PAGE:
Spearman vs. Pearson Coefficients The comparison of Spearman and Pearson correlation coefficients shows that on the whole, they are quite similar. However, in some cases the Spearman correlation coefficients are not significant (probably, the Pearson coefficients are too, but Stata does not display a significance level for the Pearson coefficients), which means that the Freedom House (FH) and Polity scores are in fact independent. The countries in “Partially Free
Group” with insignificant correlations are:
Cambodia: Pearson is 0.3281; Spearman is 0.3453, not significant Armenia: Pearson is 0.1632; Spearman is 0.1615, not significant
Azerbaijan: Pearson is -0.0808; Spearman is 0.2864, but not significant Moldova: Pearson is 0.6019; Spearman is 0.4550, not significant Ukraine: Pearson is -0.3344; Spearman is -0.3015, not significant Afghanistan: Pearson is 0.1832; Spearman is 0.2388, not significant Egypt: Pearson is -0.2036; Spearman is -0.0889, but not significant Yemen: Pearson is -0.0096; Spearman is -0.2060, not significant Tunisia: Pearson is -0.0265; Spearman is -0.0452, not significant Mexico: Pearson is 0.4544; Spearman is 0.2681, not significant Greece: Pearson is 0.896; Spearman is 0.1609, not significant Macedonia: Pearson is 0.373; Spearman is 0.3924, not significant Sierra Leone: Pearson is 0.5094; Spearman is 0.2858, not significant Zimbabwe: Pearson is 0.2791; Spearman is 0.2612, but not significant Burundi: Pearson is 0.4269; Spearman is 0.2823, not significant Cameroon: Pearson is -0.1538; Spearman is -0.1018, not significant Comoros: Pearson is -0.0408; Spearman is 0.2358, not significant Kenya: Pearson is 0.1287; Spearman is -0.1646, not significant For two countries (Colombia and Côte d’Ivoire), the coefficients are close in their magnitude, although the Spearman coefficients are significant only at the 10 percent level, but not the 5 percent level.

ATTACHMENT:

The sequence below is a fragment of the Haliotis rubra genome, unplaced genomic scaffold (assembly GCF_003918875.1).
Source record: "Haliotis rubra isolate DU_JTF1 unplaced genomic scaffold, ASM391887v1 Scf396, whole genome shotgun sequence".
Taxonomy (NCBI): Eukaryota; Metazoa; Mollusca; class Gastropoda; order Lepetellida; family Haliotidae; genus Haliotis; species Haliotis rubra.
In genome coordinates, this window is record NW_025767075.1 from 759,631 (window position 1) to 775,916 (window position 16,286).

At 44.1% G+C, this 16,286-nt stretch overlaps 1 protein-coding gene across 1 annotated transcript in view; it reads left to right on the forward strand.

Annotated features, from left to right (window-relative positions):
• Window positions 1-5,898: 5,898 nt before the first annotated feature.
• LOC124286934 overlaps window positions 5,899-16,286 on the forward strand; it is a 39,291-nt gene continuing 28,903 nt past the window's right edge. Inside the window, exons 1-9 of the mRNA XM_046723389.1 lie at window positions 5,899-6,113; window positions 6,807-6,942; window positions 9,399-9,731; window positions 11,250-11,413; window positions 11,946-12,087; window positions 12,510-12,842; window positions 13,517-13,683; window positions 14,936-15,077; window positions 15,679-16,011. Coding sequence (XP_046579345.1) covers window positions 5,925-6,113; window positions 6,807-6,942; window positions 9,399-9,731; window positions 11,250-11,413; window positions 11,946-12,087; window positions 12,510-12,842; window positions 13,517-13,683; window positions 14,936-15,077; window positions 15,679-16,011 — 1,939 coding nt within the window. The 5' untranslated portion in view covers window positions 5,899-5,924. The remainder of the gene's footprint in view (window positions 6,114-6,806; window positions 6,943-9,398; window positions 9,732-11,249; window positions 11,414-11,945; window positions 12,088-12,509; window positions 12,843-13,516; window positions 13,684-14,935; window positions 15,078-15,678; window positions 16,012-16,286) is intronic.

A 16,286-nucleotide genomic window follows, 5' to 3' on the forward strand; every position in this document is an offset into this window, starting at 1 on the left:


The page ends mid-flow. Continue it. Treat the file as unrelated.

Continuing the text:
Correlation of First Differences The average correlation coefficients for the first differences in the group of “Partially Free” countries are low for the Former Soviet Union and the Middle East (Table C-1).